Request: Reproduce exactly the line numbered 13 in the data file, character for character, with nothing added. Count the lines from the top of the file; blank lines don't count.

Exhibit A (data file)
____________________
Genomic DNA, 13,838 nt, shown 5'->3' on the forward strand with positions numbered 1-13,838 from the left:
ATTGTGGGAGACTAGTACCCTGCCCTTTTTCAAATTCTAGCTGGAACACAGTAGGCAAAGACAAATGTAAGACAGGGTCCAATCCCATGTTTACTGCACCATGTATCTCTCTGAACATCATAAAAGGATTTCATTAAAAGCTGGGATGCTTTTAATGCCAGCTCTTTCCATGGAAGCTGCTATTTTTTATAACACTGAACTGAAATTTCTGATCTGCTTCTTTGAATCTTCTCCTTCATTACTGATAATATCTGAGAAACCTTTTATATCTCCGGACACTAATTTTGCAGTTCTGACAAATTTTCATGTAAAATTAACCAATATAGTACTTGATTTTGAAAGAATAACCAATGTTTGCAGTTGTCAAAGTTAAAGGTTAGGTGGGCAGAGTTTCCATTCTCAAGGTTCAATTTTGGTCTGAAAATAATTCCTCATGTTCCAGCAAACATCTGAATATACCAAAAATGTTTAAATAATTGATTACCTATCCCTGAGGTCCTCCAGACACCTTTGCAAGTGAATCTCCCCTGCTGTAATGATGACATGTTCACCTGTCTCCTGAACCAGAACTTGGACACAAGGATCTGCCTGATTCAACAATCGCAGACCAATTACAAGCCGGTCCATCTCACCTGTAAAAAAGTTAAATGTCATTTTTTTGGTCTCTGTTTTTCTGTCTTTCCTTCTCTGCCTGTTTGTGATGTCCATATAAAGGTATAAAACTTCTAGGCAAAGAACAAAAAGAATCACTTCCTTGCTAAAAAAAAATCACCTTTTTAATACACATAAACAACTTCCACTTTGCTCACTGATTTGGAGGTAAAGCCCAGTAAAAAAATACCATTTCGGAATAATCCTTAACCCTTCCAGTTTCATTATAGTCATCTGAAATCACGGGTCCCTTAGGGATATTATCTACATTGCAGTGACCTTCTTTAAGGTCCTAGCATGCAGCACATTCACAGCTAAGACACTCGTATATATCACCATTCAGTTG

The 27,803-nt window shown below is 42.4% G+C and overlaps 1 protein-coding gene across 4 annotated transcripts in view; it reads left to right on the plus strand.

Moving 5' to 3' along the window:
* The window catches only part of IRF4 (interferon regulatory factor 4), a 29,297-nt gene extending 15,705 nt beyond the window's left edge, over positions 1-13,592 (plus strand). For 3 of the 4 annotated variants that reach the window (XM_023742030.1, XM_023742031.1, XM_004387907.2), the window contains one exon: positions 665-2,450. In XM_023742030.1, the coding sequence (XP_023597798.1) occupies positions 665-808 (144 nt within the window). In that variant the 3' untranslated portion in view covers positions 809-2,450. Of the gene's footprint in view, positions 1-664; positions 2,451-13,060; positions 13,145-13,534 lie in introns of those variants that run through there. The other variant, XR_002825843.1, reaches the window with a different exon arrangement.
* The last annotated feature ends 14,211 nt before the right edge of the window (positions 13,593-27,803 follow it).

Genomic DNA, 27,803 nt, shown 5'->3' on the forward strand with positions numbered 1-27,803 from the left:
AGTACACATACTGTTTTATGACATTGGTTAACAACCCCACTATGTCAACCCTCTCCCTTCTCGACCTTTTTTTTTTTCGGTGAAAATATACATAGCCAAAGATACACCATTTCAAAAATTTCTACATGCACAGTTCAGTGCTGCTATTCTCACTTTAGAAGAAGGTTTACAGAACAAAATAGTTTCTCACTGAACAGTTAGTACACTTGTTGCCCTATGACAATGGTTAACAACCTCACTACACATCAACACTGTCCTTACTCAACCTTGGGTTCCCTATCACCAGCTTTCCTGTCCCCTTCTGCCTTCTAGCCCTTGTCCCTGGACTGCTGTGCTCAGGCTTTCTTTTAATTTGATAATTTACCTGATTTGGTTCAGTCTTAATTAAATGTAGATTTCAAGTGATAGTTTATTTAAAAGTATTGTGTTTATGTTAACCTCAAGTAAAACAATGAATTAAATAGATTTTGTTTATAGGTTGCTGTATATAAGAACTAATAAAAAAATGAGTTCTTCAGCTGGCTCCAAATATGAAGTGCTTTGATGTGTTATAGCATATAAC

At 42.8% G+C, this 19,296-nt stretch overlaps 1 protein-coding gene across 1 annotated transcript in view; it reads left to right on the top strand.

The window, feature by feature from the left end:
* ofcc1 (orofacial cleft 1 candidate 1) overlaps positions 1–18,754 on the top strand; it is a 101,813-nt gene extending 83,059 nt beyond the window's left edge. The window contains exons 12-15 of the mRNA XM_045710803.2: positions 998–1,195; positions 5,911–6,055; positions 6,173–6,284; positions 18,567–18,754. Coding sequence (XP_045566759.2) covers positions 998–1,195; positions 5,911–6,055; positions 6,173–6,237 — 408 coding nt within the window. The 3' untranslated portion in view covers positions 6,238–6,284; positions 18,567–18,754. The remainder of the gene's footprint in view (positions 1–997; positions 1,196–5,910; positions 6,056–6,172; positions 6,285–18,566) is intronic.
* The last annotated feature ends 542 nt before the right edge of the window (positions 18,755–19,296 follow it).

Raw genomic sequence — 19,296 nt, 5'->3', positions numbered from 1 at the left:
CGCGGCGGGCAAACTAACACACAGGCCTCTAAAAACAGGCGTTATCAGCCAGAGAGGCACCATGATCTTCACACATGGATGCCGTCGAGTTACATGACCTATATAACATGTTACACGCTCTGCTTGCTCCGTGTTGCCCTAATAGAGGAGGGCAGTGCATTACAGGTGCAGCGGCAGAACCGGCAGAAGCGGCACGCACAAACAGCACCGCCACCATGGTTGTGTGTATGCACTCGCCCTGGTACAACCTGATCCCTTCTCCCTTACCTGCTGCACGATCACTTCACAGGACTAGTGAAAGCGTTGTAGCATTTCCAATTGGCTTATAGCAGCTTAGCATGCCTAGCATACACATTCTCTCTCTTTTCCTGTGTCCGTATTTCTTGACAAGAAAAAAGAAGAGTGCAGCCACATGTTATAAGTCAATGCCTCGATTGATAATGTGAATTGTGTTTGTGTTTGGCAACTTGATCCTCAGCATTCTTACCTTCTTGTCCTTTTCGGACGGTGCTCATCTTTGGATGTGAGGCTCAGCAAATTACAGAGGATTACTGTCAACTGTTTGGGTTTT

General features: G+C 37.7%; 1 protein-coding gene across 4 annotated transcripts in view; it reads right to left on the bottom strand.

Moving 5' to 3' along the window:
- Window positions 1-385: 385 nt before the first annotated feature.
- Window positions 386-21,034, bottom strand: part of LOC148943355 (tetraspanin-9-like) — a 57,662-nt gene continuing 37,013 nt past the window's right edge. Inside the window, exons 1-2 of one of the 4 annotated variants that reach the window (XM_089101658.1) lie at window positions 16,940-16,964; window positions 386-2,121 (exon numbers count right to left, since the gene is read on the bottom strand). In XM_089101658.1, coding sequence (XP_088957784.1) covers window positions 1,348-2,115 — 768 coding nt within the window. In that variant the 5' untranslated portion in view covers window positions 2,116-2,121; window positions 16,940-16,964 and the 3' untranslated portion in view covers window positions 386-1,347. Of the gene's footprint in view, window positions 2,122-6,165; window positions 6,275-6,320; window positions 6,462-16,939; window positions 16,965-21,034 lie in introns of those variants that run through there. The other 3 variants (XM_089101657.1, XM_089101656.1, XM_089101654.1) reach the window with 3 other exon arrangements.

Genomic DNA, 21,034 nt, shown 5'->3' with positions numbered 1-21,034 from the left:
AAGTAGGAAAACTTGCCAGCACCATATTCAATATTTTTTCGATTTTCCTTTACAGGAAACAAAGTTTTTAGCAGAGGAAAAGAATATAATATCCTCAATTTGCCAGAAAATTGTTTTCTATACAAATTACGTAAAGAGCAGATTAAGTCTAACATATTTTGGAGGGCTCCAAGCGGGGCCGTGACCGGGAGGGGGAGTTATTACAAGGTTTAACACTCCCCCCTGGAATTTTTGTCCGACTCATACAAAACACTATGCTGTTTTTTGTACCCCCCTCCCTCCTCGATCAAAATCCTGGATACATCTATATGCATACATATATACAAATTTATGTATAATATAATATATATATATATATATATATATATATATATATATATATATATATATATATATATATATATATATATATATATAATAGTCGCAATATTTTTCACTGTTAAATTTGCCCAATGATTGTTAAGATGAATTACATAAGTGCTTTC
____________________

Raw genomic sequence — 19,296 nt, 5'->3', positions numbered from 1 at the left: